Orange County Human Rights Commission Executive Director Inaudy Esposito immigrated to the United States from the Dominican Republic when she was a child with her family. They came in search of the American dream and although moving to a new country was difficult for them, they remained true to their culture and heritage while embracing their new home.

What You Need To Know

  • Esposito immigrated to the U.S. when she was a child from the Dominican Republic

  • Esposito lends her voice and expertise to issues like social justice, diversity and inclusion, domestic violence, and sexual assault -- just to name a few

  • Esposito hopes that sharing her story will show how she and Hispanics across the country are contributing to the betterment of their communities

“I remember my parents not wanting us to ever lose that right? Never to lose our values. They didn't want us to lose our culture, everything from the music to the food, but the things we believe, you know, traditions that we held, like celebrating Three Kings day. Those are things that my parents didn't want us to lose. So, I always remember feeling like we had a little bit of both, it was like the best of both worlds,” said Esposito.



As a proud Dominican-American, Esposito brings that strength into her work to advocate for others. Lending her voice and expertise to issues like social justice, diversity and inclusion, domestic violence, and sexual assault -- just to name a few. By sharing her story as an immigrant and a person of color, she believes she can help people understand the struggles that marginalized communities are facing.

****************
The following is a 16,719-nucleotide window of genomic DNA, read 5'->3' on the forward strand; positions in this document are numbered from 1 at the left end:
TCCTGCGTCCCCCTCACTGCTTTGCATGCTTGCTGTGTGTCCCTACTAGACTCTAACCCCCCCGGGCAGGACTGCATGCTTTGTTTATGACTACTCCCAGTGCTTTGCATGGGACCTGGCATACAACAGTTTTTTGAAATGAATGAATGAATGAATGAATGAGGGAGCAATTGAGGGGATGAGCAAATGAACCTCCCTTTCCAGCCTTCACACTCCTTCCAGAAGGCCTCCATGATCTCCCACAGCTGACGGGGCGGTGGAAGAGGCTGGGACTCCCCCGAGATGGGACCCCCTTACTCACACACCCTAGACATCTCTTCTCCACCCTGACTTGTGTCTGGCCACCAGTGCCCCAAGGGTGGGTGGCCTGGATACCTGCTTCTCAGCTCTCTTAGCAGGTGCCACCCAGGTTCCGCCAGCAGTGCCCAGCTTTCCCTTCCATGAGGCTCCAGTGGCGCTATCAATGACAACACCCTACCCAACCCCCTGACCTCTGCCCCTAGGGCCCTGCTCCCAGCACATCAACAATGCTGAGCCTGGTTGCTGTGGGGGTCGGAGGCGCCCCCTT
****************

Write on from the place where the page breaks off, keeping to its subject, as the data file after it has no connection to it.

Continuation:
“I am trying to plant seeds and help folks understand the struggles. I'm trying to help people understand systematic racism. I'm trying to teach, you know, the importance of inclusion. And what does that look like? There's a lot of storytelling through that, there's a lot of sharing, and not always in my part, but in my audience, you know, the incredible people that attend my my trainings, feel comfortable with saying, This is what has happened to me. And through people sharing the things that they've experienced and others, whether it's their colleagues, their friends, their community members, you know, they learn from each other,” says Esposito.




She hopes by people seeing the contributions she is making to her community and that Hispanics across the country are doing it will show them how beneficial it is to have a diverse community.

To me, it feels more important to celebrate them. More important to stand up with, you know, my brothers and sisters, and be proud with them because we've accomplished a lot and the rhetoric has been so negative about immigrants. And it's so important that, you know, we show how much we matter in our community at all levels,” says Esposito.

Esposito will be celebrating Hispanic Heritage Month this year by continuing to expose her children to different Hispanic and Latino cultures.